Brutus Soliloquy

Explain the importance of Brutus's soliloquy in Act II, Scene i, in Julius Caesar by William Shakespeare.

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Marcus Brutus has many admirable qualities.  He is forthright, honest, sensitive, and intelligent.  On the other hand, Brutus also displays character flaws that create problems for the assassins. In Act II, Scene i,  Julius Caesar by William Shakespeare, Brutus makes his decision after much contemplation and inner turmoil.  In his soliloquy in his garden, Brutus explains his decision.

The scene takes place early in the morning on the Ides of March.  Brutus talks through his decision to join the conspiracy.

Brutus begins by saying that he has no personal problems with Caesar. [Unlike Cassius, Brutus has been a friend of Caesar.] His concerns are for the welfare of the Roman citizens.  Caesar wants to be crowned emperor of Rome.  Brutus wonders what how that would change Caesar. 

 Brutus gives an analogy:

He  compares Caesar to  a poisonous snake that one might encounter in the day.  The smart person would avoid the snake.  If Caesar is crowned, he might become like the snake, poisonous.  Caesar could misuse his power. He might no longer have compassion for the people if he gains too much authority.  Brutus admits that he has never seen that side of Caesar. He seems always the same and and his not usually swayed in this thinking by his emotions.

Brutus uses a second analogy:

When a person is at the bottom of the ladder of success, he turns his face toward the top and works to climb the ladder.  However, when he achieves the top most rung of the ladder, the person might turn his back on those who helped him along the way.  He may look to the heavens rather than those who are beneath him.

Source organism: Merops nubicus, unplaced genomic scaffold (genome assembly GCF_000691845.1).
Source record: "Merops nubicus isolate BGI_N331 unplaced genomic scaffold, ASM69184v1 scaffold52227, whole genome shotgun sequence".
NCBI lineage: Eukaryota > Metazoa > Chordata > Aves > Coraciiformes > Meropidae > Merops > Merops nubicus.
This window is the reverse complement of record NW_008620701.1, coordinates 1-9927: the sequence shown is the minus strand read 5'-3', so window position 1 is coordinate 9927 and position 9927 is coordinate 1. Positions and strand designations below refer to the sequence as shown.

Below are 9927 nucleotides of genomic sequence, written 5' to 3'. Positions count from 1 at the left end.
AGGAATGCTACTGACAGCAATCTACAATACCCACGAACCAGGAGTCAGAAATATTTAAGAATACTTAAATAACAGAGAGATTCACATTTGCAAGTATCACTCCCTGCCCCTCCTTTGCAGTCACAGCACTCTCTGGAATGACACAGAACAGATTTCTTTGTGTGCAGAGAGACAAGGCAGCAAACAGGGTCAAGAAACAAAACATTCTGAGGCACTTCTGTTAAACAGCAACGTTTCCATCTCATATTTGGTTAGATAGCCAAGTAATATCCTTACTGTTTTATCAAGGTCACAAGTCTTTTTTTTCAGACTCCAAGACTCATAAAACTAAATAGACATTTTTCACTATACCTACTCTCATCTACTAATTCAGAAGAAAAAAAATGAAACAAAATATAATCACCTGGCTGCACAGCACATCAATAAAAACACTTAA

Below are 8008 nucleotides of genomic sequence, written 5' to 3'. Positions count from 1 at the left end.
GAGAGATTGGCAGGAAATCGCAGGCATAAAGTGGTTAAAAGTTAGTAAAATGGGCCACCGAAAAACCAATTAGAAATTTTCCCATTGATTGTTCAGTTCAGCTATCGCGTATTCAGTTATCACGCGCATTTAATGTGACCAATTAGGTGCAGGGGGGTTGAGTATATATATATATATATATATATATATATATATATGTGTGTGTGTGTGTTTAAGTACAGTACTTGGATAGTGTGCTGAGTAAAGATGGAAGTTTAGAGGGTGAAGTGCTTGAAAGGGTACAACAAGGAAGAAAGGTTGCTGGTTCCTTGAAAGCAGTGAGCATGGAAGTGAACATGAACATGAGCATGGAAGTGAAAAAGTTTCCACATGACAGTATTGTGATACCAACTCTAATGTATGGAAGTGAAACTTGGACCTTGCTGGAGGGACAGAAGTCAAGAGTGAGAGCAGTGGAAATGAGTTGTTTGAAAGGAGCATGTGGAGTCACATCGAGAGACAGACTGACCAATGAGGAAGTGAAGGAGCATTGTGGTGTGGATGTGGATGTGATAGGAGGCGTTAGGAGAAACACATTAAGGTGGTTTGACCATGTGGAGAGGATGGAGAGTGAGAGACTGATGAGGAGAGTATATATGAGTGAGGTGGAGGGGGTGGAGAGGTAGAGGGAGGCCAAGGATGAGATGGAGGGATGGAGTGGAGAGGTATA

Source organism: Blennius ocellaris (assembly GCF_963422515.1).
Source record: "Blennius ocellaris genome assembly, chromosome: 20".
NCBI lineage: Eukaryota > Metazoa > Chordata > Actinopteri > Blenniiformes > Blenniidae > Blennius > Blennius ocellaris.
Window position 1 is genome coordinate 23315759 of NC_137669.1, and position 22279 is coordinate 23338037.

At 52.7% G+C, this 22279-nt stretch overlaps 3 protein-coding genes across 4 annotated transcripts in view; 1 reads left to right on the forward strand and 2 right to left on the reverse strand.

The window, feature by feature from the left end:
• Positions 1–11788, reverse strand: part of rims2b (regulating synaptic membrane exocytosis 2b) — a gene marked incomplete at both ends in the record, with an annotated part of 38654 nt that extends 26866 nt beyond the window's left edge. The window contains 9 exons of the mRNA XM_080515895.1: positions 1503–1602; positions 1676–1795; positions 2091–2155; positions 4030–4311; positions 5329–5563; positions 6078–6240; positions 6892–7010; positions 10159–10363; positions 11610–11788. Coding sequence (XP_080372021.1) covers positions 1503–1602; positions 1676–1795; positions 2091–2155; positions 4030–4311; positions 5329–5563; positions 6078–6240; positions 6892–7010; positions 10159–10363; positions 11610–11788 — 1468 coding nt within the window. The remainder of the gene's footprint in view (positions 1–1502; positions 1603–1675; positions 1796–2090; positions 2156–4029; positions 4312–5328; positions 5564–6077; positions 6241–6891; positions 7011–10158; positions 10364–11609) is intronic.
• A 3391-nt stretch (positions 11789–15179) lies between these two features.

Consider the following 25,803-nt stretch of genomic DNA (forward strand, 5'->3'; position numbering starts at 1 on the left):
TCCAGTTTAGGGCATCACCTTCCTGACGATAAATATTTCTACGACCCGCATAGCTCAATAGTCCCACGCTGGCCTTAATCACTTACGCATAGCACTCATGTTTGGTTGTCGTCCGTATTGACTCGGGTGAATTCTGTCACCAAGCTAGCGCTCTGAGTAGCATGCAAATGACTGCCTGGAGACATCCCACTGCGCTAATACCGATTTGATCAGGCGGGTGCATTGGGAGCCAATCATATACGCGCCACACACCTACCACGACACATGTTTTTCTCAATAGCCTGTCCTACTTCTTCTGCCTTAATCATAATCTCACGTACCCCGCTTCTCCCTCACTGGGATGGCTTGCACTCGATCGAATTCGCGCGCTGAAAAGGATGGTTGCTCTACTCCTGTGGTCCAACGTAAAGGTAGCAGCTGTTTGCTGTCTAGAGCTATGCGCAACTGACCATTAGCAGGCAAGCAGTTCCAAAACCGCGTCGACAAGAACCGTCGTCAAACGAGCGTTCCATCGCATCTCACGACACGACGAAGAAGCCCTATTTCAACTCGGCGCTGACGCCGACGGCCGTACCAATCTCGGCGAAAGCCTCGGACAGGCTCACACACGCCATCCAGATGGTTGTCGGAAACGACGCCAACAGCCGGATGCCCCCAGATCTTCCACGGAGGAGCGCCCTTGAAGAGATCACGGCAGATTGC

Caesar might do this.  He could forget those who have helped him in the senate.

If this is a possibility, then it must be prevented.  There is the argument.  He is not at that stage, but if he is given power, he might. 

Brutus uses the third analogy:

And therefore think him as a serpent’s egg

Which hatch’d would as his kind grow mischievous,

And kill him in the shell.


He compares Caesar to a snake in the egg.  If it hatches, there is a chance that it might sting someone.  So before the snake hatches, kill it in the egg.

Brutus has made his decision.  Kill Caesar for the things that he might do.  He does not know of anything that Caesar has done yet.  To prevent the possibility of Caesar becoming too powerful, kill him before he misuses his power.

As soon as he has made his decision, the conspirators come to make sure that Brutus is joining them. Everything is in place for the assassination to take place on this day.

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